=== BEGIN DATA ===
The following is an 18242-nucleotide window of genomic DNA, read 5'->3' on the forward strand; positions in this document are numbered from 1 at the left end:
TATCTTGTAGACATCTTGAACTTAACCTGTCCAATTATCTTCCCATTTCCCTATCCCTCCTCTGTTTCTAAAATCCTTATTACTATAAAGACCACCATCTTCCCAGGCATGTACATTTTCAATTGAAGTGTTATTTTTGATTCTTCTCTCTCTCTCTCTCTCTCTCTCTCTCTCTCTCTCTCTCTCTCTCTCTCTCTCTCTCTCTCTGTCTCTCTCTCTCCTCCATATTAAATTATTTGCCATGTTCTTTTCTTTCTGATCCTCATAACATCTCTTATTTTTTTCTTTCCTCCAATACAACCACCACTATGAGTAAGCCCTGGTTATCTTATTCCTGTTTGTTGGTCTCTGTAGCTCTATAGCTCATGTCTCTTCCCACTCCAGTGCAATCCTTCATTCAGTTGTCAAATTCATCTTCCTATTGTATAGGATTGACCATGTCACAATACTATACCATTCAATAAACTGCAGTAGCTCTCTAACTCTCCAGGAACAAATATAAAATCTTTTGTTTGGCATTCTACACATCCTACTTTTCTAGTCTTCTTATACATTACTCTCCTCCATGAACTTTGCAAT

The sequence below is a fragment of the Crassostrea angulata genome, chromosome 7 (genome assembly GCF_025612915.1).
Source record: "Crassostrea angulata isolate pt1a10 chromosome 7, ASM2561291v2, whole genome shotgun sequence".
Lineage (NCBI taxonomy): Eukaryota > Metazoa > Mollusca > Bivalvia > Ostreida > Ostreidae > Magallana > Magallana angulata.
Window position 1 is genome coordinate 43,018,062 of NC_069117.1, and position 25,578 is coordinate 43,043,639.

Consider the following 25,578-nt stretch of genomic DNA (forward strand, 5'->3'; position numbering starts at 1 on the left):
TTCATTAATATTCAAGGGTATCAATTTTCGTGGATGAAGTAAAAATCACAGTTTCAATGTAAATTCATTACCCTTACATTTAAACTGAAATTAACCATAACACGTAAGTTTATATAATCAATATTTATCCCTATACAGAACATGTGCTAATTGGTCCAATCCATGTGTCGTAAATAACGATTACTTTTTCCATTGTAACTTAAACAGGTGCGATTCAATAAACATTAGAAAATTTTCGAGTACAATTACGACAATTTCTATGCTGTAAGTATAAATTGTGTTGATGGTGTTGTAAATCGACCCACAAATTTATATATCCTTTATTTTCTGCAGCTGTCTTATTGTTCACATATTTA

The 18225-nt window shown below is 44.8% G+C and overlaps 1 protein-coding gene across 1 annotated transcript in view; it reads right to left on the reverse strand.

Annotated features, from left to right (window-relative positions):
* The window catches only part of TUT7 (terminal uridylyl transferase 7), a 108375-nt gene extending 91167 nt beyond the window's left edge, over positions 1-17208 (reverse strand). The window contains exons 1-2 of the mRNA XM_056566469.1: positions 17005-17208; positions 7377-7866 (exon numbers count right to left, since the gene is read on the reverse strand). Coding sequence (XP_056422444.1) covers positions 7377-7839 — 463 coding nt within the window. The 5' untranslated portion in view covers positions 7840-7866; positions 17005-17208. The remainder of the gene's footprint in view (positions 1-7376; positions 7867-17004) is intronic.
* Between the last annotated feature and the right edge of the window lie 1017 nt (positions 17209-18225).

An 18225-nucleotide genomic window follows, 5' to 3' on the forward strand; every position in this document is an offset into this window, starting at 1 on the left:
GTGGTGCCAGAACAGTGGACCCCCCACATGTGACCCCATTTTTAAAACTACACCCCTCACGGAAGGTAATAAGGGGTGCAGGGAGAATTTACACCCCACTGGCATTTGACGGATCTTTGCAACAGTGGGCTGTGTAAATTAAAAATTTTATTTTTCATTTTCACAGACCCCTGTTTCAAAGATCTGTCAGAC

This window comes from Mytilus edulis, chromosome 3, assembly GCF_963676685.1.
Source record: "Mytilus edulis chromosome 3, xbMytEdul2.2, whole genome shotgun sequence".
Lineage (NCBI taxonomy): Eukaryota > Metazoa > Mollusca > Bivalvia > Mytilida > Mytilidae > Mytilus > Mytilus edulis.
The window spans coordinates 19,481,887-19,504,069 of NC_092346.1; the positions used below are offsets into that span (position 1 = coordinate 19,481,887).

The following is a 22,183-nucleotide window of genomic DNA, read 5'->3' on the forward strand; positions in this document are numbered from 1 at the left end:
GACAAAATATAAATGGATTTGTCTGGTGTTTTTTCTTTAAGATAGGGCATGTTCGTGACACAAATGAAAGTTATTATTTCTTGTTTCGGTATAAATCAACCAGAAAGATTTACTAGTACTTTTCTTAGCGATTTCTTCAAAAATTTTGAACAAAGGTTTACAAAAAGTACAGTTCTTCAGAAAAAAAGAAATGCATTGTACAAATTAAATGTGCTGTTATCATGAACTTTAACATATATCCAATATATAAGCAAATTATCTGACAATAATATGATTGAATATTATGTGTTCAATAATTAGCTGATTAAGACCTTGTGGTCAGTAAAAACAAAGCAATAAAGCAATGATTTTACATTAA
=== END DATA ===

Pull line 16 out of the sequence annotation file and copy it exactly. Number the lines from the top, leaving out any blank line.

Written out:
Source record: "Mytilus edulis chromosome 3, xbMytEdul2.2, whole genome shotgun sequence".